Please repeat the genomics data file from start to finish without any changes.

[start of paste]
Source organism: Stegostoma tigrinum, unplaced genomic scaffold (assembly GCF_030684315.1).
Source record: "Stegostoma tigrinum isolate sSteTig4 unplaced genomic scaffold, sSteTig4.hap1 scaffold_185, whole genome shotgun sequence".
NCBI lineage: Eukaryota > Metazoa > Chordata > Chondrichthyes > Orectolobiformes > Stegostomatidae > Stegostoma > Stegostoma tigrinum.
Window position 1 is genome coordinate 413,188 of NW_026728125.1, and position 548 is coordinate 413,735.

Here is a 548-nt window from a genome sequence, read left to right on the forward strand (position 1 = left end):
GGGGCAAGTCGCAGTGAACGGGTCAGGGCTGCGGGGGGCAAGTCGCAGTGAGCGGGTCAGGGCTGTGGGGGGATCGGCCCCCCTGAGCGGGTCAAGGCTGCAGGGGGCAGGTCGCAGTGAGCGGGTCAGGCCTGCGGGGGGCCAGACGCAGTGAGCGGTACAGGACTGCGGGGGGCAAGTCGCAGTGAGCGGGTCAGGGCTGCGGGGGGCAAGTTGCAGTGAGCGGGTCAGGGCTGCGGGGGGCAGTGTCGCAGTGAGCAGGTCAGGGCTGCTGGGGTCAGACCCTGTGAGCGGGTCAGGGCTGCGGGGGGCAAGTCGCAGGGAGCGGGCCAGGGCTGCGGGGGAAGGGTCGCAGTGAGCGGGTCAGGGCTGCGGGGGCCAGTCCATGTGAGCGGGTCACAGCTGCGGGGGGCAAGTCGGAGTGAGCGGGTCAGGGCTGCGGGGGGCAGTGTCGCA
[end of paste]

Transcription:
Source organism: Stegostoma tigrinum, unplaced genomic scaffold (assembly GCF_030684315.1).
Source record: "Stegostoma tigrinum isolate sSteTig4 unplaced genomic scaffold, sSteTig4.hap1 scaffold_185, whole genome shotgun sequence".
NCBI lineage: Eukaryota > Metazoa > Chordata > Chondrichthyes > Orectolobiformes > Stegostomatidae > Stegostoma > Stegostoma tigrinum.
Window position 1 is genome coordinate 413,188 of NW_026728125.1, and position 548 is coordinate 413,735.

Here is a 548-nt window from a genome sequence, read left to right on the forward strand (position 1 = left end):
GGGGCAAGTCGCAGTGAACGGGTCAGGGCTGCGGGGGGCAAGTCGCAGTGAGCGGGTCAGGGCTGTGGGGGGATCGGCCCCCCTGAGCGGGTCAAGGCTGCAGGGGGCAGGTCGCAGTGAGCGGGTCAGGCCTGCGGGGGGCCAGACGCAGTGAGCGGTACAGGACTGCGGGGGGCAAGTCGCAGTGAGCGGGTCAGGGCTGCGGGGGGCAAGTTGCAGTGAGCGGGTCAGGGCTGCGGGGGGCAGTGTCGCAGTGAGCAGGTCAGGGCTGCTGGGGTCAGACCCTGTGAGCGGGTCAGGGCTGCGGGGGGCAAGTCGCAGGGAGCGGGCCAGGGCTGCGGGGGAAGGGTCGCAGTGAGCGGGTCAGGGCTGCGGGGGCCAGTCCATGTGAGCGGGTCACAGCTGCGGGGGGCAAGTCGGAGTGAGCGGGTCAGGGCTGCGGGGGGCAGTGTCGCA